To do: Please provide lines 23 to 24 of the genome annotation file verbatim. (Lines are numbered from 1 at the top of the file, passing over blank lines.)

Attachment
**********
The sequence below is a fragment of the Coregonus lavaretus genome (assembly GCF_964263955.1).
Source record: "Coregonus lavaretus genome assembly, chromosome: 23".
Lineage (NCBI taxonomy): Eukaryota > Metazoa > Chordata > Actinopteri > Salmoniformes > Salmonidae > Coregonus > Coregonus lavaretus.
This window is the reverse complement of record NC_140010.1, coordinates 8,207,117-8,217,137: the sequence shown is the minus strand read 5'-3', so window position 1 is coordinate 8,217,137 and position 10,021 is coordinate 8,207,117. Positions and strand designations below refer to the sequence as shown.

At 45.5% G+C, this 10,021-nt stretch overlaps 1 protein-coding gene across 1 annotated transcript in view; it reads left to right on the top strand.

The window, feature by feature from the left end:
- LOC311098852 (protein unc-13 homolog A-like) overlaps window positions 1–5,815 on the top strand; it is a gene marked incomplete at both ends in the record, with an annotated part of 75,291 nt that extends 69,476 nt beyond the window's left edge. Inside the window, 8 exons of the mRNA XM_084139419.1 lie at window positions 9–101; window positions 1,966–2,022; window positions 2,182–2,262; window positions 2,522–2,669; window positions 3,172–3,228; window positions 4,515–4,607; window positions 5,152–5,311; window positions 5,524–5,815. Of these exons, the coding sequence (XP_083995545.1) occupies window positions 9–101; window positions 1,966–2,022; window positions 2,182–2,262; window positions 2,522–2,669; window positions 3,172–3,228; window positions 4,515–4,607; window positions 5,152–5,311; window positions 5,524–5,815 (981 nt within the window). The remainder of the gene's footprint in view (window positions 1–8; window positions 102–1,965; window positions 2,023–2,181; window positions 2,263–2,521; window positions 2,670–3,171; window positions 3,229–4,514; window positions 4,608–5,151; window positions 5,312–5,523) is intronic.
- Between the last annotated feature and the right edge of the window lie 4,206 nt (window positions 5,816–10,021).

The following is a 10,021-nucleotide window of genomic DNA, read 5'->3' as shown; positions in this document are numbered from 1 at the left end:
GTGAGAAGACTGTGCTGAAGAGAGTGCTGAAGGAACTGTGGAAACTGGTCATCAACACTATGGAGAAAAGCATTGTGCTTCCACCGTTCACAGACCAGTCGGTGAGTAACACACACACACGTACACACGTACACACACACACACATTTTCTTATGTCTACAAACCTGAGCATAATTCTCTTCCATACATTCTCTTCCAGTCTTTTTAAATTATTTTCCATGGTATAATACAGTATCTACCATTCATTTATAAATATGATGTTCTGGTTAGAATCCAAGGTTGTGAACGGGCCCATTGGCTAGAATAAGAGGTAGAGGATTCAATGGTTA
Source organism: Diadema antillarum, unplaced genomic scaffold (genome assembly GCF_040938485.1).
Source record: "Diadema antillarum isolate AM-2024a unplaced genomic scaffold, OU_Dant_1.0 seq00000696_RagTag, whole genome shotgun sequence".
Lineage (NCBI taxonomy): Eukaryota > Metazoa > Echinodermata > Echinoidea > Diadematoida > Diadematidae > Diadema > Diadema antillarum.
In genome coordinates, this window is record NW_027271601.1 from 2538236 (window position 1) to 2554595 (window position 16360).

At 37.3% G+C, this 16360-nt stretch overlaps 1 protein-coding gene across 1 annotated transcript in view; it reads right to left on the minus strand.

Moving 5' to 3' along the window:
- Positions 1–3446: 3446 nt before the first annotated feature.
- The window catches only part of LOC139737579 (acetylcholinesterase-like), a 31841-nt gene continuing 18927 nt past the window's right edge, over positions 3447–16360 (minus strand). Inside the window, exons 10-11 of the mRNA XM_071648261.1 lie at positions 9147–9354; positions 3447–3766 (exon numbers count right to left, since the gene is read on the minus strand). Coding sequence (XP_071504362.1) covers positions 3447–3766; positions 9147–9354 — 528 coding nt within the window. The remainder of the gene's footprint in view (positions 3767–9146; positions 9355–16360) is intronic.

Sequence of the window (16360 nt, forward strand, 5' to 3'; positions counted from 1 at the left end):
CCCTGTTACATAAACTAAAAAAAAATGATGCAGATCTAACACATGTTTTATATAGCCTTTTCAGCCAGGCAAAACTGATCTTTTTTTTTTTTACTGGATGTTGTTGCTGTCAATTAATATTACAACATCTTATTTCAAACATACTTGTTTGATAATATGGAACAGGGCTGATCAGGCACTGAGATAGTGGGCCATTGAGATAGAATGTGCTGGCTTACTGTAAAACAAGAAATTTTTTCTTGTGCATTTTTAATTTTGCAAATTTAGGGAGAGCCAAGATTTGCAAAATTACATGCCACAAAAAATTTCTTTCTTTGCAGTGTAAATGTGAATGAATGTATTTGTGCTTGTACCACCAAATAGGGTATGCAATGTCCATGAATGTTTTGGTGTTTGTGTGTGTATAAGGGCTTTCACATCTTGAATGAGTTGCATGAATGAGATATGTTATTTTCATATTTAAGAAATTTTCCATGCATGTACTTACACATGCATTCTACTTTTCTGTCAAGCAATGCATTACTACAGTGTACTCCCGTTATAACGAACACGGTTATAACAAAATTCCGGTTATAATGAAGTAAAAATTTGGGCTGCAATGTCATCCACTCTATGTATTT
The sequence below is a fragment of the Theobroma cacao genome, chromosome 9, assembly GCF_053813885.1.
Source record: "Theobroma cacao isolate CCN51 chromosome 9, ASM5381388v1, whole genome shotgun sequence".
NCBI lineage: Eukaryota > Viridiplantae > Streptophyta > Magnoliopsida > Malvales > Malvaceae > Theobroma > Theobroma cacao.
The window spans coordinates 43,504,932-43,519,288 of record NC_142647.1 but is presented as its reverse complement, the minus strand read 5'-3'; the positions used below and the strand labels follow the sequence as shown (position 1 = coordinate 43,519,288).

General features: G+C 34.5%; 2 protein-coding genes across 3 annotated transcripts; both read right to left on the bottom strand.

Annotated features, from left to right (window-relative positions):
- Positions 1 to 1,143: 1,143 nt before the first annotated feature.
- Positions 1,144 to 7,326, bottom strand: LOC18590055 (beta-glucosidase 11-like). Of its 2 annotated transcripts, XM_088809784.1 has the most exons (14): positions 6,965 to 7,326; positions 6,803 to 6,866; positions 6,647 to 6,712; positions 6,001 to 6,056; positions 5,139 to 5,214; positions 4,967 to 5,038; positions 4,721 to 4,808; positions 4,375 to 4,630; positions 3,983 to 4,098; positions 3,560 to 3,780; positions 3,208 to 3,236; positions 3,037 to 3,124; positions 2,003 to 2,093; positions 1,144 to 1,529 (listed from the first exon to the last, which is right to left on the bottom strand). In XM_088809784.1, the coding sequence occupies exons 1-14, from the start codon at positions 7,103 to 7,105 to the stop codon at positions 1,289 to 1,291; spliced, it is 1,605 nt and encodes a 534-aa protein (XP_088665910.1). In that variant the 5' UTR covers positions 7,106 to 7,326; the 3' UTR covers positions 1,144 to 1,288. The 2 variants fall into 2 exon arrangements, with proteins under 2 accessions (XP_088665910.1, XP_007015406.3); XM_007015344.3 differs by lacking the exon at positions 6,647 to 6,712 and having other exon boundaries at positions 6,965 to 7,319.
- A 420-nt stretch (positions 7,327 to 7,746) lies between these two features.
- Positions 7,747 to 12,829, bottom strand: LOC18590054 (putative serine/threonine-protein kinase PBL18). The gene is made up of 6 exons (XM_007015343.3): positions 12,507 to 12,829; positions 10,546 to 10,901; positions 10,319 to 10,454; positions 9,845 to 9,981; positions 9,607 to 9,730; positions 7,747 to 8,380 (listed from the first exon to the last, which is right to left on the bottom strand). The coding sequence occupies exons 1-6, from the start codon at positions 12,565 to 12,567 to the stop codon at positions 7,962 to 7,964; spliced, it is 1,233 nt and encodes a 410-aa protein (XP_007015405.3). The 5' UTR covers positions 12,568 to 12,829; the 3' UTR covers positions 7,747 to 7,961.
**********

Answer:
NCBI lineage: Eukaryota > Viridiplantae > Streptophyta > Magnoliopsida > Malvales > Malvaceae > Theobroma > Theobroma cacao.
The window spans coordinates 43,504,932-43,519,288 of record NC_142647.1 but is presented as its reverse complement, the minus strand read 5'-3'; the positions used below and the strand labels follow the sequence as shown (position 1 = coordinate 43,519,288).